Introduction (1) default author 7 months, 2 weeks ago

Nor is this a book about individual 'villains'. The Establishment is a system and a set of mentalities that cannot be reduced to a politician here or a media magnate there. Little can be understood simply by castigating individuals for being greedy or lacking in compassion. That is not to absolve people of personal responsibility or agency, to argue that individuals are just cogs in a machine or robots, blindly following a pre-written script. But it is to argue against any notion that Britain is ruled by 'bad' people, and that if they were replaced by 'good' people, then the problems facing democracy would be solved. [...] Personal decency can happily coexist with the most inimical of systems. [...] It is the behaviour that a system tends towards and encourages that needs to be understood.

—p.14 Introduction (1) default author 7 months, 2 weeks ago
204

[...] 'Ah, but the difference between tax avoidance and benefit fraud is that the former is legal while the latter is not.' But such a reply in itself inadvertently underscores how the law is rigged in favour of the wealthiest, even when their behaviour is far more socially destructive. [...]

Tycoons and Tax-Dodgers (202) default author 7 months, 2 weeks ago

[...] 'Ah, but the difference between tax avoidance and benefit fraud is that the former is legal while the latter is not.' But such a reply in itself inadvertently underscores how the law is rigged in favour of the wealthiest, even when their behaviour is far more socially destructive. [...]

—p.204 Tycoons and Tax-Dodgers (202) default author 7 months, 2 weeks ago
220

Nonetheless, Ernst & Young's Steve Varley is insistent that tax avoidance is effectively a necessity: that companies are practically compelled to engage in the practice by law. Directors of companies have a 'fiduciary legal responsibility' to have a strategy that increases the 'financial position' of their businesses, he says. 'Then it starts to get blurred, nowadays, doesn't it? Because you've got the whole thing about what's moral, what's fair, what's equitable in society. I think it's really difficult to respond to. How do you really work what's a moral and fair tax? You have a fiduciary responsibility as a company director to make sure you do the right thing for the company and there's nothing in company law about doing the right thing for society.'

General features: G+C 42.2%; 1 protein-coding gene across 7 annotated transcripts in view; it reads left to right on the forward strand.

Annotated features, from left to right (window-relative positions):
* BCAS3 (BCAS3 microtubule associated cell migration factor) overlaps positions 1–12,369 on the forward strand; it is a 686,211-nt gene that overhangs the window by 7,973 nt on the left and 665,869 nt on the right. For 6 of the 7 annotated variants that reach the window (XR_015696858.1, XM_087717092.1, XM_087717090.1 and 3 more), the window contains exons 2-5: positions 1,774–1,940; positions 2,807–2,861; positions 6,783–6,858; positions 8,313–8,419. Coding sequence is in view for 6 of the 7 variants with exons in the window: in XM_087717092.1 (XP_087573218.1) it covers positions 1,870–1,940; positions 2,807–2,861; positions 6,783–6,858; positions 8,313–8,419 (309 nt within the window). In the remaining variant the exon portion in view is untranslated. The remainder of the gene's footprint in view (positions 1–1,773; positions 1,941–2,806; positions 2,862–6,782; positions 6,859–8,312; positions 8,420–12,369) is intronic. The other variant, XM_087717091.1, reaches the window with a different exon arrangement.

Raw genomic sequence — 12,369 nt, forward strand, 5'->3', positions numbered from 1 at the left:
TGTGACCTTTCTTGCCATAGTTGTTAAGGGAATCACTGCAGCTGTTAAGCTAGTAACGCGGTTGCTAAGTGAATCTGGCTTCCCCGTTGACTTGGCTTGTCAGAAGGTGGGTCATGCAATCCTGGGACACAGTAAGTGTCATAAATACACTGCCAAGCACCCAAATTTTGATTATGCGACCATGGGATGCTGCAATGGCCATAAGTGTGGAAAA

he goes on to say that the Companies Act 2006 does actually compel directors to care about local communities etc but this mindset is very widespread (afaik) and thus worth noting

Tycoons and Tax-Dodgers (202) default author 7 months, 2 weeks ago

Nonetheless, Ernst & Young's Steve Varley is insistent that tax avoidance is effectively a necessity: that companies are practically compelled to engage in the practice by law. Directors of companies have a 'fiduciary legal responsibility' to have a strategy that increases the 'financial position' of their businesses, he says. 'Then it starts to get blurred, nowadays, doesn't it? Because you've got the whole thing about what's moral, what's fair, what's equitable in society. I think it's really difficult to respond to. How do you really work what's a moral and fair tax? You have a fiduciary responsibility as a company director to make sure you do the right thing for the company and there's nothing in company law about doing the right thing for society.'

he goes on to say that the Companies Act 2006 does actually compel directors to care about local communities etc but this mindset is very widespread (afaik) and thus worth noting

—p.220 Tycoons and Tax-Dodgers (202) default author 7 months, 2 weeks ago
238

But for Simon Walker, Directory General of the Institute of Directors [...] He advocates rolling back all remaining workers' protection laws, because he does not believe it is possible to 'regulate for bad bosses'. His view is that the market will simply decide. 'I think that if a company is known to be a rotten employer, it will get a reputation for that, and people will be much less keen to work there,' he argues. Walker apparently labours under the illusion that millions of workers are spoilt for choice about where they can work, or are able to judge the relative benevolence of employers, and to make a choice about their place of work based on such knowledge. It is a fantastical view that says much more about how insulated are the lives of those at the top rather than the reality of the situation for the vast majority of working Britons.